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Alexander C. Dolinin

Alexander C. Dolinin is a Canadian writer of Russian origin. He writes both in English and in Russian.
He was born and raised in Leningrad (now St. Petersburg) in the former Soviet Union, where he earned an MA in Iranian philology from the State University of Leningrad. After emigrating to Canada, he earned a BA in Honors History from McMaster University, with Russian history as one of his areas of specialization.
He writes historical novels. They focus on the relation between the individual and the state in periods of social cataclysm; the social position of minorities, especially the indigenous peoples of Russia and Canada; and cross-cultural and cross-racial relations in colonial and post-colonial societies.
His first novel, Against Destiny (KünatI, 2009), written in English, is the first novel about an escape from Stalin’s Gulag. Four veterans of “the Great Patriotic War” (i.e. the Second World War) have been sent to a labor camp in the Kolyma region, after being convicted on false charges. Along with another prisoner, a local Chukchi man, they escape, with the aim of getting to Alaska. The novel combines a thrilling plot with knowledge of historical realities and with understanding of the culture and way of living of the Chukchi people. (See details in Booklist (April 15, 2009) described the novel as  “...a well researched and compelling tale.” Several chapters were published in Russian translation (by the author) in a leading Russian-language newspaper Nasha Canada (Our Canada).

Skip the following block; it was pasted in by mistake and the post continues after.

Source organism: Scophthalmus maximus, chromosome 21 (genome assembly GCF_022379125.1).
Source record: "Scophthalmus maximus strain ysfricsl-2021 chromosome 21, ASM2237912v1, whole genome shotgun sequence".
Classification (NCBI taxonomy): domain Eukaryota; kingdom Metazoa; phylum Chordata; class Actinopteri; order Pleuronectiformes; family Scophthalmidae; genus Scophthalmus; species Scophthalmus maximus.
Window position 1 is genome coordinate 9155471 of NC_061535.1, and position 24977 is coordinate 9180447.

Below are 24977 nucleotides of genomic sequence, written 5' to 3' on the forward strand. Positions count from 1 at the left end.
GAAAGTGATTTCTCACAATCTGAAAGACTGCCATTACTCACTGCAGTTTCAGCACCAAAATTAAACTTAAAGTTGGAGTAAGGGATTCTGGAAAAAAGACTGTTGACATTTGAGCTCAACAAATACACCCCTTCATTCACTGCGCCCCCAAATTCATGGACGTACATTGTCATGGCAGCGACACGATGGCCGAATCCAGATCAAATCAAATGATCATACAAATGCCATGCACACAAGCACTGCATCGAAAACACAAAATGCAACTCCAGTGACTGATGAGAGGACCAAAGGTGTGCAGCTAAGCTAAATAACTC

Russian America is the author’s second novel. Written in two versions - Russian and English. This novel is the first fictional description of the decline and fall of Russia’s North American colony (the “Russian America” of the title), whose sale to the United States in 1867 still puzzles and upsets many Russians. (The Russian title, Zemlica Alyasochka (literally, "Little dear land Alaska") refers somewhat mockingly to a popular song by the nationalistic musical band "Lube".) The novel combines a fast-moving plot with analysis of the inner life of the colony, its connections with the imperial Russian capital of St. Petersburg, and its relations with its numerous indigenous neighbors and with its trade partners from other European countries. It gives a panoramic picture of life in Russian America and its abundant problems. The novel’s characters (both Russian and Indigenous) are partly fictional and partly historical. The combination allows reflection in a fictional setting on the complexity of factors developing in the colony and in Russia itself by the time of the colony’s sale. In an experiment in alternative history, the novel fantasizes about what could have been done to prevent the demise of an initially flourishing enterprise.
The author has started to write his third novel, Wheel of History, about the fate of the White Army, which lost to the Red Army in the Russian civil war in the 1920s. Remnants of the army of the main White commander in the East, Alexander Vassilyevich Kolchak, ended up in China and Mongolia. One of the characters in the novel is the infamous Baron von Ungern (Baron Khan Roman Friederich Nickolaus von Ungern-Sternberg).
Alexander C. Dolinin lives in Hamilton, Ontario, in Canada.



Against Destiny. Künati: Clearwater, Fl, USA, 2009
“Побег” (Escape). An excerpt from "Against Destiny" ("Вопреки судьбе") translated into Russian by the author.. Наша Канада(Our Canada), the major Russian-language Canadian newspaper. (, pp.10-11, Issue 24(208), 2009
"Последний рывок" (The last push). Excerpt from Against Destiny, translated into Russian by the author.. Наша Канада(Our Canada), p.14, Issue 2 (210)., 2010
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